After 12 years, Wittman may rank as Baltimore's freest Spirit

January 09, 1993|By Doug Brown | Doug Brown,Staff Writer

Tim Wittman is different. Even Spirit coach Kenny Cooper says he is a "character." Wittman's teammates chuckle and tell stories about him.

They say that Wittman owns two houses on Federal Hill and rents one to Spirit players Doug Neely and Steve Boardman and trainer Marty McGinty. He and Cindy Thurlow live in the other, a block away.

For some bizarre reason, Wittman is fascinated by McGinty's first name. He says it just for the sake of saying it. "Marty, Marty." Rather, he screams it, making up a variety of pronunciations.

"He's the most creative guy I've ever known with the way he says Marty," Neely said dryly. "One time we played our answering machine and heard nothing but Marty about 1,500 times, 1,500 different ways, until the tape ran out."

If Neely and McGinty leave a window open, Wittman will climb in and hide until someone enters the room and then leap out and shout, "Marty!" Even if it's Neely or Boardman.

Unable to open their front door one morning, they peered out a window and saw that Wittman had blocked it with a stop sign he had found in the neighborhood.

Wittman makes no attempt to deny his friends' accounts of his behavior.

"I'm kind of hyper," said Wittman, who, after missing three games with a sprained back, will return tonight when the Spirit plays the Blizzard in Buffalo.

"It's hard for me to stay inside and watch TV. They live right around the corner, so it's a chance for mischief."

Wittman has always been this way. He grew up in a soccer family in the Herring Run section of Baltimore, played at Calvert Hall, became a pro with the Blast at 17 and is still going strong at 29, on the field as well as off it with his pranks.

"After 10 years, Cindy is numb to it," Wittman said. "It used to embarrass her. Like, we'd go to a mall and I'd do goofy things with the mannequins. But I've never gotten in serious trouble. I know when to call it quits."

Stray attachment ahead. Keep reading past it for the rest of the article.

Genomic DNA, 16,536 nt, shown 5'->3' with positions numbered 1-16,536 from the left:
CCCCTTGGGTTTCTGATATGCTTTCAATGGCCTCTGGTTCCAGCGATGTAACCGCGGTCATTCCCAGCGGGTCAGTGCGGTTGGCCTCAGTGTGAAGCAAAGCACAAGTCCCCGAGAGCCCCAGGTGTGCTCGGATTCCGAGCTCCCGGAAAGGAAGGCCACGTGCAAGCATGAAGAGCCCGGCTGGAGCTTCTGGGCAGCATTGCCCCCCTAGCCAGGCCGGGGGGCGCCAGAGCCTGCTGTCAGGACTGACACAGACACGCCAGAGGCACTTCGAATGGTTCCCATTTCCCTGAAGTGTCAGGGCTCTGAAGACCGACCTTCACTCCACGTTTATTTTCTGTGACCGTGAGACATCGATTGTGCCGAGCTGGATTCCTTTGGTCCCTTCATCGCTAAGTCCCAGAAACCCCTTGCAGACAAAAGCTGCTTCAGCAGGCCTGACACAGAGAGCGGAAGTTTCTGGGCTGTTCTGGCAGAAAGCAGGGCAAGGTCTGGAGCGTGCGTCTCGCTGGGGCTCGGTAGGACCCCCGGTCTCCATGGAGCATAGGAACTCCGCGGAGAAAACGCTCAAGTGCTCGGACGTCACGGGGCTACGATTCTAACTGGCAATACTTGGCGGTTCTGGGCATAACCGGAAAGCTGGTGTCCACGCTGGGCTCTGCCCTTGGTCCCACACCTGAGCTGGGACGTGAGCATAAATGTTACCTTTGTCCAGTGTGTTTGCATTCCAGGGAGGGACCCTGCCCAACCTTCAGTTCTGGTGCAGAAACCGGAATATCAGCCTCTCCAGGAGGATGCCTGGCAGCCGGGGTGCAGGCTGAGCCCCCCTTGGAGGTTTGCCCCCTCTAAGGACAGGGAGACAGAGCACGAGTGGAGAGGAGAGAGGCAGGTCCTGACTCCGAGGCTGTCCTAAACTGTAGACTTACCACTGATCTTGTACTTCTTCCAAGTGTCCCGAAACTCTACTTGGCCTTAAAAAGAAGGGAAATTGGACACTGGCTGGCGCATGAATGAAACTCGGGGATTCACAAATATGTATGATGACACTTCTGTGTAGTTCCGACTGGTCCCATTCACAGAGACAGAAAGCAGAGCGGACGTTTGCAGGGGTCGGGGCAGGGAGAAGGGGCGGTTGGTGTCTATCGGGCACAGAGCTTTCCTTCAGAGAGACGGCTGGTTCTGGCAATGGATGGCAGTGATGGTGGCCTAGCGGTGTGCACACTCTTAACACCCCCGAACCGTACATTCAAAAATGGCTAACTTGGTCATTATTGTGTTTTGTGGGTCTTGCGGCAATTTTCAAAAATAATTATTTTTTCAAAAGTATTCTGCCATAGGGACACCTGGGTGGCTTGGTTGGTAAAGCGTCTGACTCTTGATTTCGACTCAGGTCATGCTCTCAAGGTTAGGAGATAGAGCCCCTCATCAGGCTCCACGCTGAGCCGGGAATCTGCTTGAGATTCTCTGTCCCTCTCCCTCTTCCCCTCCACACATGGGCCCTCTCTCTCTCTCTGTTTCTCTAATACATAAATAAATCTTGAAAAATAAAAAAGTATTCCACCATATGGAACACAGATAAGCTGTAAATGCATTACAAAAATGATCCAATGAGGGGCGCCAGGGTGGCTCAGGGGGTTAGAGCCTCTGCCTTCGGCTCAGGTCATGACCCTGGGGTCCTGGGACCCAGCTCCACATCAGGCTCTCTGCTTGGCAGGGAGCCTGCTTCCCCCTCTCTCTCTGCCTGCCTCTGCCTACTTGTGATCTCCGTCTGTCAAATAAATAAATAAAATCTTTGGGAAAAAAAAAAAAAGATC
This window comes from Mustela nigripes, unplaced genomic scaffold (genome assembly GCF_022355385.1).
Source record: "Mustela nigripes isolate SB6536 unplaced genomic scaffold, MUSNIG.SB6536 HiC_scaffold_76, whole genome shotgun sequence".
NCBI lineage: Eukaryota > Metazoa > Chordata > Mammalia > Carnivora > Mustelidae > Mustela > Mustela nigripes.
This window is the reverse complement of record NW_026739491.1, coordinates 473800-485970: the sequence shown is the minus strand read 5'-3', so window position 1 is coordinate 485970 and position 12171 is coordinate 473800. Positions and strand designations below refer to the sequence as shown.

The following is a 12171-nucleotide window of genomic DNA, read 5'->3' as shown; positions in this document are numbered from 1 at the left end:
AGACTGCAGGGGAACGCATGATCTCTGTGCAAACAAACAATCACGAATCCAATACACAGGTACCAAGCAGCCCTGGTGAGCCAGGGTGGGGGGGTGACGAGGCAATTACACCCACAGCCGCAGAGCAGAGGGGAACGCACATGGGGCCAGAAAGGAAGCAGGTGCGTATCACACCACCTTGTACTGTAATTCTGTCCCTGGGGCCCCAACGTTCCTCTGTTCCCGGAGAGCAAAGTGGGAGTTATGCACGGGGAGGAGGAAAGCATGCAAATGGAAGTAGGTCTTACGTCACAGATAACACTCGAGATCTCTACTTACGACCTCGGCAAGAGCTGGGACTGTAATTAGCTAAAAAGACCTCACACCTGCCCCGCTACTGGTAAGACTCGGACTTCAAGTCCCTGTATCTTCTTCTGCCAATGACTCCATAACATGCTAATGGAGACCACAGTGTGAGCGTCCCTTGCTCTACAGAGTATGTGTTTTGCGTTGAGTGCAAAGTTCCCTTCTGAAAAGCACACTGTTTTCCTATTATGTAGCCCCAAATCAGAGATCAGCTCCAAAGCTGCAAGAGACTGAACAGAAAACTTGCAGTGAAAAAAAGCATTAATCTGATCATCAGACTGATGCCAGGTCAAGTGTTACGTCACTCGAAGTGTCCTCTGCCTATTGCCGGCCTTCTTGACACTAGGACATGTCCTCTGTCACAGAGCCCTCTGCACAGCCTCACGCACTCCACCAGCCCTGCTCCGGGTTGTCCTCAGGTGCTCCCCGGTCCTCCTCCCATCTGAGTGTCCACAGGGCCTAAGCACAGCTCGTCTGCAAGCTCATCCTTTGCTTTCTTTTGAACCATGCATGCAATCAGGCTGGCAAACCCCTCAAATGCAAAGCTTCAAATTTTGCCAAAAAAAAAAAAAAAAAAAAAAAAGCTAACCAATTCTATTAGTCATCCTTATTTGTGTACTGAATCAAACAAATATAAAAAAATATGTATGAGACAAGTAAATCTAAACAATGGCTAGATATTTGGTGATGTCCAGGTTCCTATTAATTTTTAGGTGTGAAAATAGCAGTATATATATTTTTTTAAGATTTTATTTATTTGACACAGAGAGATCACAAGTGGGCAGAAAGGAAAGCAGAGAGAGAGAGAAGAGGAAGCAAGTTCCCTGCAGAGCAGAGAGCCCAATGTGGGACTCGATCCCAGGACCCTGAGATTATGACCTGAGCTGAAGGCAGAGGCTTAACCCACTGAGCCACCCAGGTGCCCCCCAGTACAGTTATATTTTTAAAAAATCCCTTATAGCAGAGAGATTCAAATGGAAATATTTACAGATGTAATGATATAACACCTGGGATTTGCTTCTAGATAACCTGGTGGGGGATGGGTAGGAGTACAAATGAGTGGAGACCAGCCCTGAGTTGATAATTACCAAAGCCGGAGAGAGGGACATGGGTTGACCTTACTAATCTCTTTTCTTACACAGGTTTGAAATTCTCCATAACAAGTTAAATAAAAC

Cooper marvels at the fact Wittman has stayed in one piece after 11 years of indoor soccer. He has had knee surgery five times yet has played in 371 games.

"You've got to be bionic to do that," Cooper said.

This season has been frustrating for Wittman, for he has missed half of the Spirit's 12 games. Before being forced out of three games with the back injury, he missed three with a sprained ankle.

"I've been out, but we're still winning," Wittman said, referring to the Spirit's 11-2 record that leads the National Professional Soccer League. "I'll be more valuable if I'm ready at the end of the season."

Said Cooper: "Coming back now,he'll give us a lift. The good things are he's 100 percent healthy now and we won without him, the mark of a good team. We stayed focused, and I hope that's a statement to the other teams."

Knowing Wittman as well as he does, Cooper allows him to be different because it seems to improve his performance.

Twice this season Wittman has made daring, eye-catching shootout goals, once dribbling the ball with his knee and then popping it over the goalie's head into the net. Another time he flipped the ball with his foot behind his back, over his shoulder and the keeper's head and into the goal.

Cooper might discourage other players from trying such shots, reasoning, "Hey, that's not you."

But he knows that it is Tim Wittman.

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